Since the weather has been favorable, I've opted to ride my bike or walk around town instead of driving. I've barely used my car at all the past couple weeks. Knowing how lethargic driving makes me vs how energized I feel when biking & walking.

I weigh 113lbs and feel good.
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Old 05-26-2014, 04:50 PM
 
4,023 posts, read 3,266,407 times
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Quote:
Originally Posted by Zelpha View Post
My $0.02... When I spend more than 5 minutes behind the wheel I become lethargic. My lethargy leads to mild depression, leading to food cravings, leading to wanting to lay in bed and eat and do nothing. If any significant portion of the population also experiences similar effects from driving, I can certainly understand how driving can contribute to obesity.

Since the weather has been favorable, I've opted to ride my bike or walk around town instead of driving. I've barely used my car at all the past couple weeks. Knowing how lethargic driving makes me vs how energized I feel when biking & walking.

I weigh 113lbs and feel good.
Exactly. Activities that increase your cardio are good for your health and well-being, reduces your stress and weight. OTOH sitting around the house all day playing video games, sitting in your car all day long, is not good for you health and will tend to make you gain weight, increase stress and health problems. Any doctor will tell you that. You don't need a study to tell you that, just common sense. You could have a million studies from the most credible sources, the pro-sprawl advocates will continue to believe what they want to believe and automatically dismiss anything that is critical of their worldview.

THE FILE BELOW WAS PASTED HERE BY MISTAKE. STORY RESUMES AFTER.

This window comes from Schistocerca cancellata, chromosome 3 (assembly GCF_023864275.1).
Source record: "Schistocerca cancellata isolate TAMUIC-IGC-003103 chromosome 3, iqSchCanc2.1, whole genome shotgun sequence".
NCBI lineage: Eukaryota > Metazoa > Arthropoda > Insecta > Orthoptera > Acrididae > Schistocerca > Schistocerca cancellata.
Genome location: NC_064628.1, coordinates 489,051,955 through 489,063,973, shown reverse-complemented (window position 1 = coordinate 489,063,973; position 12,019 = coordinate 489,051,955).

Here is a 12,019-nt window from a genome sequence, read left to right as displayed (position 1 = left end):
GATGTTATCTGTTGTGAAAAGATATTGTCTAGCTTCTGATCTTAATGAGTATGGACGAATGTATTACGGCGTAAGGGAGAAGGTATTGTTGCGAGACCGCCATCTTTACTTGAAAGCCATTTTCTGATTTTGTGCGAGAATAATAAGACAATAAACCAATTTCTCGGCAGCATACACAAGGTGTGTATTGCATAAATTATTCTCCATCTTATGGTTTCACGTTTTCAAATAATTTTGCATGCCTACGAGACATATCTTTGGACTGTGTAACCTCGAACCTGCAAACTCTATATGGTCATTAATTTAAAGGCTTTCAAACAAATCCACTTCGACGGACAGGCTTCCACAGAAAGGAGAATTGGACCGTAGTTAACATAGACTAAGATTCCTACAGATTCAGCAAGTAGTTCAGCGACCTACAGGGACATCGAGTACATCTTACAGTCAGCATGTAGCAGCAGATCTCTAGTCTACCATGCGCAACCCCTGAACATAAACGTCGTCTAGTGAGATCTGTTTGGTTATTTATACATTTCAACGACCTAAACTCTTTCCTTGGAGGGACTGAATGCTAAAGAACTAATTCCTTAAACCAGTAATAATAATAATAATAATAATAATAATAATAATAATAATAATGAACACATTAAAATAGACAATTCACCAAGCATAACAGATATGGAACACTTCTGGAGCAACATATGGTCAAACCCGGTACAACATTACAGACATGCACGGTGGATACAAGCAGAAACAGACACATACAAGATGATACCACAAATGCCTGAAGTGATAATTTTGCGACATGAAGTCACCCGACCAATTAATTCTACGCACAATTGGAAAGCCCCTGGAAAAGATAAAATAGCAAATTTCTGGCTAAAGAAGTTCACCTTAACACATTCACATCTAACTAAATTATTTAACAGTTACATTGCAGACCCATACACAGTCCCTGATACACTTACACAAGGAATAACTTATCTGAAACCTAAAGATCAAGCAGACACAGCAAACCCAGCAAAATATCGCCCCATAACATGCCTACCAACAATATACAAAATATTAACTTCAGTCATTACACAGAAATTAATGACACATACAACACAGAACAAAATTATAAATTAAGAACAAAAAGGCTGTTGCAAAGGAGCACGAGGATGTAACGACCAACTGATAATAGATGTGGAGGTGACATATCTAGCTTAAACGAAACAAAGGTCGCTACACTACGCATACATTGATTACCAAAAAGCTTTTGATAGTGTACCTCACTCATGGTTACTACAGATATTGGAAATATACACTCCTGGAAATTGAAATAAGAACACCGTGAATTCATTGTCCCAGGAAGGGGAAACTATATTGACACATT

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Old 05-26-2014, 05:27 PM
Status: "Summer!" (set 19 days ago)
 
Location: Foot of the Rockies
87,002 posts, read 102,592,596 times
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Quote:
Originally Posted by cisco kid View Post
Exactly. Activities that increase your cardio are good for your health and well-being, reduces your stress and weight. OTOH sitting around the house all day playing video games, sitting in your car all day long, is not good for you health and will tend to make you gain weight, increase stress and health problems. Any doctor will tell you that. You don't need a study to tell you that, just common sense. You could have a million studies from the most credible sources, the pro-sprawl advocates will continue to believe what they want to believe and automatically dismiss anything that is critical of their worldview.